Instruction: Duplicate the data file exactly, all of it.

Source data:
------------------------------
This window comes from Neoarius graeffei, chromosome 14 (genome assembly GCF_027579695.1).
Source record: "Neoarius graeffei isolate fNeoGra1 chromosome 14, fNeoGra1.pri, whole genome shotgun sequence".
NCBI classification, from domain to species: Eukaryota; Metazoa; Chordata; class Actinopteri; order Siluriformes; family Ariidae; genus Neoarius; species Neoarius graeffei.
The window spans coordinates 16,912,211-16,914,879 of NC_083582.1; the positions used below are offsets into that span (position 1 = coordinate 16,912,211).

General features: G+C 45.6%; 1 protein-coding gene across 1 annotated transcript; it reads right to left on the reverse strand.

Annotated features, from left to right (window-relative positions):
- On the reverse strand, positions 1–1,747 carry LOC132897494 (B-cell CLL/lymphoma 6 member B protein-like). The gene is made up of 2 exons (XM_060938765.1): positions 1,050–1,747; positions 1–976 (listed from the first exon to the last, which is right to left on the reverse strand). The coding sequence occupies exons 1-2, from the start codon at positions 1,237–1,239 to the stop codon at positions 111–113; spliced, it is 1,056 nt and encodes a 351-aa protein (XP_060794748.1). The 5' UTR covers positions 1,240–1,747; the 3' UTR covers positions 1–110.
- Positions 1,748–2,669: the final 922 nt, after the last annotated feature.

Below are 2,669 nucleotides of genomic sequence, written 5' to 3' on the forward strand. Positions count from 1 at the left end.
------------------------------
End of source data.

This window comes from Neoarius graeffei, chromosome 14 (genome assembly GCF_027579695.1).
Source record: "Neoarius graeffei isolate fNeoGra1 chromosome 14, fNeoGra1.pri, whole genome shotgun sequence".
NCBI classification, from domain to species: Eukaryota; Metazoa; Chordata; class Actinopteri; order Siluriformes; family Ariidae; genus Neoarius; species Neoarius graeffei.
The window spans coordinates 16,912,211-16,914,879 of NC_083582.1; the positions used below are offsets into that span (position 1 = coordinate 16,912,211).

General features: G+C 45.6%; 1 protein-coding gene across 1 annotated transcript; it reads right to left on the reverse strand.

Annotated features, from left to right (window-relative positions):
- On the reverse strand, positions 1–1,747 carry LOC132897494 (B-cell CLL/lymphoma 6 member B protein-like). The gene is made up of 2 exons (XM_060938765.1): positions 1,050–1,747; positions 1–976 (listed from the first exon to the last, which is right to left on the reverse strand). The coding sequence occupies exons 1-2, from the start codon at positions 1,237–1,239 to the stop codon at positions 111–113; spliced, it is 1,056 nt and encodes a 351-aa protein (XP_060794748.1). The 5' UTR covers positions 1,240–1,747; the 3' UTR covers positions 1–110.
- Positions 1,748–2,669: the final 922 nt, after the last annotated feature.

Below are 2,669 nucleotides of genomic sequence, written 5' to 3' on the forward strand. Positions count from 1 at the left end.